Bil’s rating (out of 5): BB.
Original title: Stazione Termini
Alternate title: Station Terminus
Italy/USA, 1953. Produzione Films Vittorio De Sica, Produzioni De Sica, Selznick Releasing Organization. Screenplay by Cesare Zavattini, Giorgio Prosperi, Luigi Chiarini, dialogue by Truman Capote, based on a story by Cesare Zavattini. Cinematography by G.R. Aldo. Produced by Vittorio De Sica. Music by Alessandro Cicognini. Production Design by Virgilio Marchi. Costume Design by Christian Dior. Film Editing by Eraldo Da Roma. Academy Awards 1954. Cannes Film Festival 1953.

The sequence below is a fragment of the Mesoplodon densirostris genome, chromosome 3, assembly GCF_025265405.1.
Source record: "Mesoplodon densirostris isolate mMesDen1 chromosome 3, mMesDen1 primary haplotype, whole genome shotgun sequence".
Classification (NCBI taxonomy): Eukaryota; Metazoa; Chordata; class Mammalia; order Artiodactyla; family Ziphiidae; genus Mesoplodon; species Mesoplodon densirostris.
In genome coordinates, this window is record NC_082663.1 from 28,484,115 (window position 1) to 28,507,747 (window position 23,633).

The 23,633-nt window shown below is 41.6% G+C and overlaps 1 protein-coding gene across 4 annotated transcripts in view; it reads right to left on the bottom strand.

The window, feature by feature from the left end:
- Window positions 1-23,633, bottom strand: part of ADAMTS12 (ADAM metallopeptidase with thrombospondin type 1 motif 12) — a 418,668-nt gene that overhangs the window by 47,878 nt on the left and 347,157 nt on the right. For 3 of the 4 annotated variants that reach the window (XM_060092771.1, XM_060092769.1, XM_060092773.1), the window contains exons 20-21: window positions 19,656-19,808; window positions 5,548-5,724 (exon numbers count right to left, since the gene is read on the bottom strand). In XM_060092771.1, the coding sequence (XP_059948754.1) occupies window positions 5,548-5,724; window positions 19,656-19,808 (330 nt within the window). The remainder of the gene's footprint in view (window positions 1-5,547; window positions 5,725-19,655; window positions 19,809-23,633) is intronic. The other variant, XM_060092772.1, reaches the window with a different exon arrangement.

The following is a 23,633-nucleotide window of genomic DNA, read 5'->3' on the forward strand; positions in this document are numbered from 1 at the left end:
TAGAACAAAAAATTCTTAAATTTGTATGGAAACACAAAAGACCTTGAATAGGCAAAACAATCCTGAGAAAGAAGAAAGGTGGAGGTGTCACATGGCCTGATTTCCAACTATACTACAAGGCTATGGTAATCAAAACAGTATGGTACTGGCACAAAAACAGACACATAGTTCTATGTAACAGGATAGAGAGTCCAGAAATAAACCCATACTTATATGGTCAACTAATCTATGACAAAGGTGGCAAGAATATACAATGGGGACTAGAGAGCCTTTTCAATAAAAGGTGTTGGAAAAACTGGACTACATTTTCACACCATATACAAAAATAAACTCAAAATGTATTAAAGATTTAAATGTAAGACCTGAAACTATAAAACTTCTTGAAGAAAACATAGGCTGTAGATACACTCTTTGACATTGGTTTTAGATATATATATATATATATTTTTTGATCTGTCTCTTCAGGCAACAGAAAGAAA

Displeased with the results of his collaboration with de Sica, producer David O. Selznick would later cut this film down to 60 minutes (from the original 90) and release it in North America as Indiscretion of an American Wife. The original version is not that different or much better than the more famous cut, focusing on the last few hours between a wealthy American woman (Jennifer Jones) parting from her handsome Italian boyfriend (Montgomery Clift) before returning to her husband and daughter. The chemistry between the leads is minimal despite a lot of hot and heavy kissing scenes (and a delicious sequence where they presumably have sex in a railroad car before getting arrested for indecency), but what really makes it fizzle is de Sica’s trying to have it both ways stylistically. On the hand it seems to be nosing its thumb at Hollywood glamour and trying to take an Italian neorealist look at human affairs, the ugly moments in even the most passionate relationships, but at the same time it’s a dazzlingly shot melodrama with plenty of glamorous, gooey romance between the leads and a gown by Dior. It’s hard to say if it’s soft Rossellini or bad Douglas Sirk but either way it does not really work, and at least the cut version gets rid of a lot of unnecessary extra dialogue and maintains the climax of the best sequence (their arrest). Check out Love In The City for a group of filmmakers reacting to Rome being presented this way in Hollywood movies.